Oil, Azerbaijan and the Strange Case of Rick Bourke
Oil is the source of so much pain in the world. Around the globe, wherever oil is extracted, people suffer a constellation of injuries, from coups and dictatorship to pollution, displacement and death. Pipelines leak, refineries explode, tankers break up and deep-sea drill rigs explode. The thirst for oil disrupts democracies and the climate. Not far from the burgeoning fracking fields of Colorado, Frederic “Rick” Bourke sits in a minimum-security federal prison. His crime: blowing the whistle on corruption and bribery in the oil-rich region of the Caspian Sea.
Rick Bourke is perhaps best known for founding the luxury handbag company Dooney and Bourke. He is a philanthropist, and has invested his wealth into ventures seeking novel cures for cancer. In the mid-1990s, he met a Czech national named Viktor Kozeny, dubbed “The Pirate of Prague,” who reaped tens of millions of dollars through controversial deals during the privatization of Czech national assets. Kozeny sought greater fortunes by recruiting investors for the takeover of SOCAR, the state-owned oil company of Azerbaijan, a former Soviet republic on the western shore of the Caspian Sea.
Kozeny promised unprecedented returns on the investments. Serious investors vetted the opportunity and sank huge sums into the enterprise, including Columbia University’s investment fund, the insurance giant AIG, legendary hedge-fund manager Lee Cooperman, a longtime executive at Goldman Sachs, and former Senate majority leader George Mitchell. Bourke’s attorney, Michael Tigar, summed up the result on the “Democracy Now!” news hour: “Kozeny was a crook. He stole every bit of Rick Bourke’s money and all of the other investors’ money. He bribed Azeri officials. He lives today happily unextradited in the Bahamas.”
Kozeny paid huge sums to the president of Azerbaijan, Heydar Aliyev. Like Russia’s President Vladimir Putin, Aliyev was a former top-level KGB official. He gained control of the country shortly after the Soviet breakup. His son, Ilham, during the period of Kozeny’s scheme, was the head of SOCAR. Kozeny employed a Swiss lawyer named Hans Bodmer to coordinate the complex scam. An American named Thomas Farrell, who runs a bar in St. Petersburg, Russia, became the bagman, ferrying duffel bags of cash to Baku, the capital of Azerbaijan.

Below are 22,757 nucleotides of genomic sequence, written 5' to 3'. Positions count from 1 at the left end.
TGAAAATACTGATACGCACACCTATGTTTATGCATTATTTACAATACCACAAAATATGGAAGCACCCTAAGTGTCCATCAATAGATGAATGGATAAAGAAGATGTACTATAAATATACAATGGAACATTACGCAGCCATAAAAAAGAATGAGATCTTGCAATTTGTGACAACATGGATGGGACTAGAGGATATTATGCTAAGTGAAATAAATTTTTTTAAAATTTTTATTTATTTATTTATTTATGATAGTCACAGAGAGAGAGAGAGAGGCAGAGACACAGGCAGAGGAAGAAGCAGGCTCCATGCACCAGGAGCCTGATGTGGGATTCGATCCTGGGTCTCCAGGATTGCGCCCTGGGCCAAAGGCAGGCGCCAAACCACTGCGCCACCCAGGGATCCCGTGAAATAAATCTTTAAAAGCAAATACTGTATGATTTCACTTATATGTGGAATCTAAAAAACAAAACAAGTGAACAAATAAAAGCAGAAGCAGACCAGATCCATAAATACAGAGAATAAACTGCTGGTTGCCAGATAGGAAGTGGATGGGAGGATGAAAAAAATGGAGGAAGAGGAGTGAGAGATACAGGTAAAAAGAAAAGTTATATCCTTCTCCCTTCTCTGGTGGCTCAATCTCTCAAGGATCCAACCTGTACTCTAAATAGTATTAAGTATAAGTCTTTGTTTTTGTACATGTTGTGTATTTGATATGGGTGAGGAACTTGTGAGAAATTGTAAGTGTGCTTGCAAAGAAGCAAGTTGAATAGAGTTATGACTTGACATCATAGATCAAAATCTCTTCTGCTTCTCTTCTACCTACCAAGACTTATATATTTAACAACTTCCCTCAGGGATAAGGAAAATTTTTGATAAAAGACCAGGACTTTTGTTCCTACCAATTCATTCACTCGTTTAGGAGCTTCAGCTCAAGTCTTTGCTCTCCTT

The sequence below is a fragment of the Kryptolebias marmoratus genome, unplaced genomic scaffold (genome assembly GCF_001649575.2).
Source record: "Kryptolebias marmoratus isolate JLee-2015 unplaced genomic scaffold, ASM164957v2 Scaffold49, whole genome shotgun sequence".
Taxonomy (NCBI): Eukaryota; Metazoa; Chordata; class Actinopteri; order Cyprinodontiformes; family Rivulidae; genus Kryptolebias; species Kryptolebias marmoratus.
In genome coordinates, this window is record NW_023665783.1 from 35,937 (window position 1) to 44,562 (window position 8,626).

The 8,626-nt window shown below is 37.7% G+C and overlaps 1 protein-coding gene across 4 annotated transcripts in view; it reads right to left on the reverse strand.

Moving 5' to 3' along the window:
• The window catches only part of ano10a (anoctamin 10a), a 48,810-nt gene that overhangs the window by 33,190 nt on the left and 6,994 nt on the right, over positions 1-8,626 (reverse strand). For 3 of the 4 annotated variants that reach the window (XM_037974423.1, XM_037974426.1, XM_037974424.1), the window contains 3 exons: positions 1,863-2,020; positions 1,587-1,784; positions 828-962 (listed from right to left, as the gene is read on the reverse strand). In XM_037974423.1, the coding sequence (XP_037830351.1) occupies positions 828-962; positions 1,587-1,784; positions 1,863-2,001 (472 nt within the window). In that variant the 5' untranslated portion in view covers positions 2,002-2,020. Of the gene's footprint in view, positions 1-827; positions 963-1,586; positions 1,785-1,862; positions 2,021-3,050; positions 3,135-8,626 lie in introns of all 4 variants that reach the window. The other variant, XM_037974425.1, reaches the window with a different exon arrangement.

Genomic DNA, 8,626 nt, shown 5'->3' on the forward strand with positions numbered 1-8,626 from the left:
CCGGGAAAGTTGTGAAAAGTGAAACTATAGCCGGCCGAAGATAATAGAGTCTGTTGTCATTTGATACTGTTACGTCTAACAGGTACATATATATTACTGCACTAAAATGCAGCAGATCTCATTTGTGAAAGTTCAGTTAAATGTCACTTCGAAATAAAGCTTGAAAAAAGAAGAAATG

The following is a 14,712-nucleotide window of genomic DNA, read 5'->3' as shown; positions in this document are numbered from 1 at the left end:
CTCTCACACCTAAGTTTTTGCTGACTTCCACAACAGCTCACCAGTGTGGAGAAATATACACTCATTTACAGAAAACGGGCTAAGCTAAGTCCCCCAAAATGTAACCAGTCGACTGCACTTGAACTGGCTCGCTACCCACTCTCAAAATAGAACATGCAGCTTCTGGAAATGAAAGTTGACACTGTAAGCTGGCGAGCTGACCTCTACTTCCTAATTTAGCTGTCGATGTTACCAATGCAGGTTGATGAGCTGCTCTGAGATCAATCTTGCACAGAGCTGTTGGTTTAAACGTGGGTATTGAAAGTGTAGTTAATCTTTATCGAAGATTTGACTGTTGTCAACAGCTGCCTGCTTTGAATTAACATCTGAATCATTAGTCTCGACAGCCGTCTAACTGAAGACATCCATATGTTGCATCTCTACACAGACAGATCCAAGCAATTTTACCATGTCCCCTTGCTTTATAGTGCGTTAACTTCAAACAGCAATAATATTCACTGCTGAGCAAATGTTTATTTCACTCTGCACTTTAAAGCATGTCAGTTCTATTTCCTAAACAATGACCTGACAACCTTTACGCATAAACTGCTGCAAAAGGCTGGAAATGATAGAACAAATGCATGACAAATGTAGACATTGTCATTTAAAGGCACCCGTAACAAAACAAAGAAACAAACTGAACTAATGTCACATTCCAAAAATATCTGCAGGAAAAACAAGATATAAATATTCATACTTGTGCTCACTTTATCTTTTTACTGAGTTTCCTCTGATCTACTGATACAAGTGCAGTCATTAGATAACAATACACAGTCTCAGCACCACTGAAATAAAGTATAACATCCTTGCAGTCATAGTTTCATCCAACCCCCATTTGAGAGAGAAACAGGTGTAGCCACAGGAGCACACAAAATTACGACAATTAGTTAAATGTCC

The investment tanked, and Kozeny absconded with the remaining funds. Rick Bourke went to the Manhattan District Attorney’s Office, which has a history of going after white-collar crime. He spoke with Assistant District Attorney Mariam Klipper, an expert on privatization in Eastern Europe. The DA’s office indicted Kozeny, who skirted the prosecution and is enjoying relative immunity in the Bahamas.
As the lone whistle-blower, Bourke also cooperated with federal prosecutors. Nevertheless, they decided to set their sights on him. He eventually was found guilty under the Foreign Corrupt Practices Act, not for bribing anyone, but for alleged knowledge of the bribes, even though the entire case rested on testimony of the Swiss lawyer, Bodmer, and Farrell. At sentencing, former assistant district attorney Klipper wrote to federal Judge Shira Scheindlin, seeking a lenient sentence for Bourke: “He was extremely helpful,” she wrote. He “came to my office voluntarily and spoke candidly and with conviction about the case. We did not offer anything in return. ... I never had reason to doubt him.” While Bodmer and Farrell also were indicted, they received very favorable plea deals. They both quickly left the U.S.
Much of the court record is sealed, likely because of the involvement of intelligence agencies. In a remarkable twist in the case, the former head of Britain’s intelligence service, MI6, Sir Richard Dearlove, and the former deputy director of operations at the CIA, James Pavitt, both sought to testify on Bourke’s behalf. They were reportedly denied the opportunity, perhaps to protect the intelligence value of both Bodmer and Farrell. In the murky world of petroleum geopolitics, it is very difficult to know.
The son of Heydar Aliyev, Ilham Aliyev, succeeded his father as president of Azerbaijan, ruling the country with dictatorial control. He just won his third term as president last week, with the initial election results being reported the day BEFORE voting began. Human Rights Watch issued a report in September, “Tightening the Screws: Azerbaijan’s Crackdown in Civil Society and Dissent.”
Rick Bourke sits in the federal prison in Englewood, Colo., sentenced to a year and a day. Former Washington Post reporter Scott Armstrong, who founded the National Security Archive and chaired the Government Accountability Project, spent years investigating the case. As a senior investigator on the Senate Watergate Committee, Armstrong uncovered the existence of President Richard Nixon’s secret taping system. He knows corruption when he sees it, and considers Bourke a genuine whistle-blower. He summed up the case: “This elaborate set of frauds that Kozeny was involved in were in essence covered up by the United States government, who chose instead to bring the full weight of their investigative enthusiasm against the whistle-blower. And that just shocks the conscience.”
Denis Moynihan contributed research to this column.
© 2013 Amy Goodman